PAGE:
San Francisco’s other bridge—the Bay Bridge, not the Golden Gate—stretches about 4.5 miles between Oakland and Berkeley, cities that lay claim to a world-class university, lively music venues, legendary bookstores, groundbreaking restaurants like Alice Water’s Chez Panisse, and major bragging rights. In 2019, National Geographic Traveler rated Oakland as one of 28 must-see destinations around the world. All that, plus the East Bay’s weather is famously sunnier and warmer than San Francisco, so pack your shorts and T-shirts.
Jack London Square
Browse waterfront boutiques, graze on global cuisine, tour a historic ship, and fully immerse yourself in bayside splendor at Jack London Square, south of downtown Oakland. This nautical neighborhood, now a stylish bastion of condos, cocktail joints, and entertainment hot spots, was where adventurer and writer Jack London caroused in his younger days. Check out the replica of London’s Yukon cabin and the next-door Heinold’s First and Last Chance Saloon, an 1883 watering hole where London was a regular. (The 1906 earthquake torqued Heinold’s into a permanent slant—the bar floor has a jaunty 20-degree grade.) Dine on modern Arabic food at Dyafa, bowl a few rounds at Plank or mingle in its sunny beer garden, and take a tour of the USS Potomac, Franklin D. Roosevelt’s presidential yacht (the “floating White House”). Jack London Square is a lively spot any day or evening, but it’s especially bustling during the weekly Sunday farmers market.
The hills above Berkeley and Oakland are graced by a 20-mile string of East Bay Regional Parks, and their crown jewel is 2,000-acre Tilden. The park’s huge array of activities caters to every kind of nature-loving urbanite: Families with young kids have fun feeding the pigs, chickens, and goats at the interactive Little Farm and riding Tilden’s miniature steam train and hand-carved antique carousel. Plant lovers make a beeline for the beautifully landscaped botanic garden featuring 10 acres of California natives, including rare and endangered species. For swimmers and sun-worshippers, spring-fed Lake Anza has a sandy beach and warm water. For calorie-burners, the summit of Wildcat Peak is a solid workout. And for anyone who enjoys a lovely view, the paved Nimitz Way Trail travels to Inspiration Point. It’s an easy walk to a spectacular ridgetop overlook—a fine spot to watch the sun set over San Francisco Bay.
This fascinating museum provides a window into California’s culture, its three floors documenting the state’s art, history, and environment. In the Gallery of California Natural Sciences, wander through models of California’s extraordinarily diverse ecosystems to learn about the Coachella Valley’s palm trees, Yosemite’s granite peaks and domes, and Point Reyes’ nutrient-rich coastal waters. In the Gallery of California History, view exhibits dedicated to California’s past, including Hollywood moviemaking, the Black Panthers, and the Gold Rush. In the Gallery of California Art, admire photographs by Dorothea Lange, Eadweard Muybridge, and Imogen Cunningham; sketches made by Gold Rush pioneers; and Barry McGee’s vivid acrylic assemblages. Don’t miss the rooftop sculpture garden with views of Oakland’s Lake Merritt and the city beyond. On Friday nights, the museum buzzes with food trucks, dance performances, DJs, and late-night gallery hours (open 5 p.m. to 10 p.m.).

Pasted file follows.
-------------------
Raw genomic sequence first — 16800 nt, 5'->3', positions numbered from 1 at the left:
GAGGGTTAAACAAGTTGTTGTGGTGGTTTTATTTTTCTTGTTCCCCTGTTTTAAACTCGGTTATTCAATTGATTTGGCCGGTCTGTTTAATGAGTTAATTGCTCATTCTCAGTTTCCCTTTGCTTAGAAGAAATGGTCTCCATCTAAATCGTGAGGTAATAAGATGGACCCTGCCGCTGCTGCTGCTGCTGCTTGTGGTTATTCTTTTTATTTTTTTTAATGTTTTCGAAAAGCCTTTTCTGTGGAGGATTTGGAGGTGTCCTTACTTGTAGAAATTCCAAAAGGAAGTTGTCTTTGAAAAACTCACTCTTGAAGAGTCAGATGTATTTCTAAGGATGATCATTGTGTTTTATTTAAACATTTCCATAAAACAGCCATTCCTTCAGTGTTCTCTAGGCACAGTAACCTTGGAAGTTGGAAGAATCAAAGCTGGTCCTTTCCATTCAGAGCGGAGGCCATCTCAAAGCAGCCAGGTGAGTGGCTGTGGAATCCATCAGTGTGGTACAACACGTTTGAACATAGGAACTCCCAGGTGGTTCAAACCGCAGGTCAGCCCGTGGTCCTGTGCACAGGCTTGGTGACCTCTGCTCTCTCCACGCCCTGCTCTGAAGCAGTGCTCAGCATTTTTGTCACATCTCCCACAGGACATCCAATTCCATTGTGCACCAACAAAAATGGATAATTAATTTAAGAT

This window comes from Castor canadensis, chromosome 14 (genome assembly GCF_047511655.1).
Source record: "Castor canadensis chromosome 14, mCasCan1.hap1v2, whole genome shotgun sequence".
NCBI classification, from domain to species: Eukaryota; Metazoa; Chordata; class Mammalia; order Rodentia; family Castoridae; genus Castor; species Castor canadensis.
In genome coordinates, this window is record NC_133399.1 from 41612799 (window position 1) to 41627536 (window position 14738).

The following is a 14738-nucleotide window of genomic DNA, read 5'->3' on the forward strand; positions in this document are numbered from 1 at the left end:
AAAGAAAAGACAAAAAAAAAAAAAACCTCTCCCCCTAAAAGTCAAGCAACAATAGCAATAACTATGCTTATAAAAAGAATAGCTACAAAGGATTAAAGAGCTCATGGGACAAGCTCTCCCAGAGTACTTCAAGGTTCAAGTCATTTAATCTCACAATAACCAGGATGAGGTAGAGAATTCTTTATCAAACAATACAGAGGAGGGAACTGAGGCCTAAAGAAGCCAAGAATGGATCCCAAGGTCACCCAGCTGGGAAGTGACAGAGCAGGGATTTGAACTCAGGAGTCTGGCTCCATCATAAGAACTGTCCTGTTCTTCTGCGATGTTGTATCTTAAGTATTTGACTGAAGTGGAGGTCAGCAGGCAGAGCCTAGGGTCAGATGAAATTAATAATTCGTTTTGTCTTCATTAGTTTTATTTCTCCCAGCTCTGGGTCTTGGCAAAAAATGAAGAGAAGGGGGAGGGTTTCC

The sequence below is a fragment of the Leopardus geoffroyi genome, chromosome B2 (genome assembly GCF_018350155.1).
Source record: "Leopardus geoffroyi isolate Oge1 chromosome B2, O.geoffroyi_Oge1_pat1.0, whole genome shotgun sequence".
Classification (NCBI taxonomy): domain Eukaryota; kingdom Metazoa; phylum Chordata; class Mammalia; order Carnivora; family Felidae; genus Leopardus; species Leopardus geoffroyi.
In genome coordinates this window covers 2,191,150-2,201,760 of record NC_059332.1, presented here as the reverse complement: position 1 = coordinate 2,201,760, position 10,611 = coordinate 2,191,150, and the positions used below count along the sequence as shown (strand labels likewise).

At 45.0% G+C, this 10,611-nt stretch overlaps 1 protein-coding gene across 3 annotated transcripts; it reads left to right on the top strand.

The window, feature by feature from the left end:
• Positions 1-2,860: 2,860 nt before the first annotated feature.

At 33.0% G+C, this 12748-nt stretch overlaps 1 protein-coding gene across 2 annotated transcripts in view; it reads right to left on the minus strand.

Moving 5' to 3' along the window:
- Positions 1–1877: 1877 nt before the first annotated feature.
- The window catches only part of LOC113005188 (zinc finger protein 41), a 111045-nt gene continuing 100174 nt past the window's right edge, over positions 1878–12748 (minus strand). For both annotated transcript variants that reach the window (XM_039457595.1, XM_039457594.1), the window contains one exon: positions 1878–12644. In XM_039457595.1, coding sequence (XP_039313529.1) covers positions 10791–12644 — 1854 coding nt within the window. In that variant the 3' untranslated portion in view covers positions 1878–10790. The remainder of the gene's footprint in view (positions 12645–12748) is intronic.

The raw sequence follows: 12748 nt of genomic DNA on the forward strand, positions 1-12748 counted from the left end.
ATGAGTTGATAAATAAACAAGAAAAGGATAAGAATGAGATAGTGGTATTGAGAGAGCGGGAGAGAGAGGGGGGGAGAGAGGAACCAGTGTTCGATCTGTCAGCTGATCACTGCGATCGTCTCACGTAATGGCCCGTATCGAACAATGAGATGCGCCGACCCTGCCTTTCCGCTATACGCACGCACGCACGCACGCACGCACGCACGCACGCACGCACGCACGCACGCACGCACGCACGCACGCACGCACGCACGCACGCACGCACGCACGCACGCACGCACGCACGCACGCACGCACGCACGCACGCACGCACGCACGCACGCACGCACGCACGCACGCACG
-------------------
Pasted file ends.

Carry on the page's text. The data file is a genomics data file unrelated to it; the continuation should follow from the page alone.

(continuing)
This posh 1915 hotel is the East Bay’s gleaming white fairy-tale castle, a dreamy spot to hold your wedding or anniversary party, celebrate a romantic weekend, or savor luxurious spa treatments solo or with friends. Surrounded by the wooded Berkeley Hills, the Claremont is perched high enough to enjoy lavish views of San Francisco Bay (for the best view, splurge on an upper-floor room). Three heated pools, 10 tennis courts, four on-site restaurants, a 20,000-square-foot fitness facility, and the luxurious Fairmont Spa at the Claremont are spread across 22 landscaped acres. Take a walk at Claremont Canyon Regional Preserve directly behind the hotel, then sit down to a house-crafted cocktail and regionally sourced cuisine on the bay-view patio at Limewood Bar & Restaurant.
Berkeley is considered the birthplace of ingredient-driven cuisine—thank you, Alice Waters—and that influence shows up at almost every eatery in town. Comal, an airy 170-seat restaurant in downtown, is a perfect example. Upscale south-of-the-border favorites—tamales, ceviche, fish tacos, and mezcal-drenched cocktails—are prepared with fresh, seasonal, local, sustainable ingredients. A lofty warehouse-style dining room with concrete walls and recycled-wood tables gives Comal’s modern Mexican cuisine a chic, cosmopolitan accent, but the most popular seats are outdoors on the intimate back patio, where flames dance in the fire pits and servers push around margarita carts.